More than five years ago, then-candidate Barack Obama vowed to “make government cool again.” Since then, he has advocated vocally for technology and innovation, inspiring advancements that have reduced waste and delivered services more effectively. The Federal Emergency Management Agency, for example, digitized disaster recovery, enabling some 304,000 survivors of Hurricane Sandy to register for assistance through mobile apps. The outcome? Better, faster results at a lower cost.
But there is only so much President Obama and his administration can do to advance innovation using a top-down approach. The recent increase in government innovation labs represents a dedication by agency leadership to an important procedural and cultural shift. Establishing a lab in every agency, large and small, would give all employees a safe place to think and act outside the bureaucratic box, test disruptive ideas, elicit expertise from across and outside of government and innovate from the ground up.
Several models of innovation labs exist across corporate, academic and governmental organizations, but they generally consist of a dedicated space and procedural framework to develop and test creative solutions. The methodologies used in innovation labs rely on design principles, which can also be applied to policies, processes, services and experiences.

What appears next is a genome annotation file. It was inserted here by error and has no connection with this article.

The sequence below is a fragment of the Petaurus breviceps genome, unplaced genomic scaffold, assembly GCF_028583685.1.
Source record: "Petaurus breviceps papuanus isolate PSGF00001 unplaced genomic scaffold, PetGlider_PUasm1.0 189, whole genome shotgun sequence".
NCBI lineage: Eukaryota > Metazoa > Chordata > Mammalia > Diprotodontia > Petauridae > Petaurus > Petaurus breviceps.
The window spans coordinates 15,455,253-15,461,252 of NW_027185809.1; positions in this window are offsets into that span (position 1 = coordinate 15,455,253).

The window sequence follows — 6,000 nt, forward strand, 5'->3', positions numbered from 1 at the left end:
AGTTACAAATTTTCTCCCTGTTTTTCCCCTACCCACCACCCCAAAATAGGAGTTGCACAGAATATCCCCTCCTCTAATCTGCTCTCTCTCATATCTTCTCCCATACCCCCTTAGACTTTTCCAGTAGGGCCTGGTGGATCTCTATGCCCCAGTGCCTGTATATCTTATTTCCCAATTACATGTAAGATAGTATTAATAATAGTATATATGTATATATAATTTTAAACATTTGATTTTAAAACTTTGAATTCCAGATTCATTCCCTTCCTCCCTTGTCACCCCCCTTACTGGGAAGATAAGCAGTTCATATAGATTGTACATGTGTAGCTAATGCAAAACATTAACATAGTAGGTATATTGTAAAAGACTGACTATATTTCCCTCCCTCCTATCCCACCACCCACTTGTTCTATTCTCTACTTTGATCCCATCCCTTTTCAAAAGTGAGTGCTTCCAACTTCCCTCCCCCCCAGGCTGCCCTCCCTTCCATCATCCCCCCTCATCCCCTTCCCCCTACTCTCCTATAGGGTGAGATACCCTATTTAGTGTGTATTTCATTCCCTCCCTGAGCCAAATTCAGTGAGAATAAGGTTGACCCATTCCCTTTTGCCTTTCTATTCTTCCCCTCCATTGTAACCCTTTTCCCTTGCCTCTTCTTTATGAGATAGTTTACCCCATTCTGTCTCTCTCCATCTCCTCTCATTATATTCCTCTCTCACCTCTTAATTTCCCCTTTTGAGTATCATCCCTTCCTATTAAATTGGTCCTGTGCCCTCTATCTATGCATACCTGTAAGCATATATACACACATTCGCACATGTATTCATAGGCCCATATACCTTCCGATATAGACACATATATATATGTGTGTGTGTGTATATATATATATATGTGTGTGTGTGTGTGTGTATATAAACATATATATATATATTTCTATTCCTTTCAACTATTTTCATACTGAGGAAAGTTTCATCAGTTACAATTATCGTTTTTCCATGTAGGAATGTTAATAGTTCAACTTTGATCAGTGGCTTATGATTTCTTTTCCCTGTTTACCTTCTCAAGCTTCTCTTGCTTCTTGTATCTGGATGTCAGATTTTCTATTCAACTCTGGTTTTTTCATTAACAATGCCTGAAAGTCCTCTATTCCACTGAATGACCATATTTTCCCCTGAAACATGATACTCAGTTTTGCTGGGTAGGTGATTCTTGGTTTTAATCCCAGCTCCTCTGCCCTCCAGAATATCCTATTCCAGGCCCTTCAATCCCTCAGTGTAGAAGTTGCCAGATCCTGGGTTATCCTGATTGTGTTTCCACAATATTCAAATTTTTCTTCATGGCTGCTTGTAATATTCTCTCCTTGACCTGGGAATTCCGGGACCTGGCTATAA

In 2012, the Office of Personnel Management transformed a 3,000-square-foot basement into an innovation lab, with inspiration from design experts at IDEO and the Luma Institute. The space is now used to solve problems within OPM and human resource issues across government. OPM is also developing a training curriculum to educate employees about human-centered design and the potential for a more citizen-centric government.
I worked for the Homeland Security Department from 2010 to 2012, and I learned about the uphill battles federal agencies face when they attempt something radically new. I saw examples of innovation being driven by senior leaders, but for most employees it was nearly impossible to get things done quickly, creatively or collaboratively.
As an intern at the Labor Department last summer, I explored whether the department shared DHS’ barriers to innovation. Working for Xavier Hughes, Labor’s chief innovation officer, I supported efforts to innovate through mobile app development, civic hacking events and engagement with private sector experts. The department even participated in the National Day of Civic Hacking and brought in developers to help it connect with women veterans. Labor has leadership that proactively leads standalone efforts to innovate, but the agency still lacks a culture of change. To really bring Labor, DHS and the rest of the federal government into the 21st century, agencies need to disrupt the way they do business.
There’s no one-size-fits-all model. Every agency should identify its unique challenges and culture, study best practices, continually measure impact and make course corrections along the way. Without these advancements, the government will continue to lag behind other sectors. Innovation labs may be the ticket by which agencies can generate new ideas, execute them in an organic way and bring about meaningful change from the inside out.
Amelia Mann is an Ash Center Summer Fellow, a 2015 master’s in public policy candidate at the Harvard Kennedy School, and a 2015 MBA candidate at the Tuck School of Business at Dartmouth.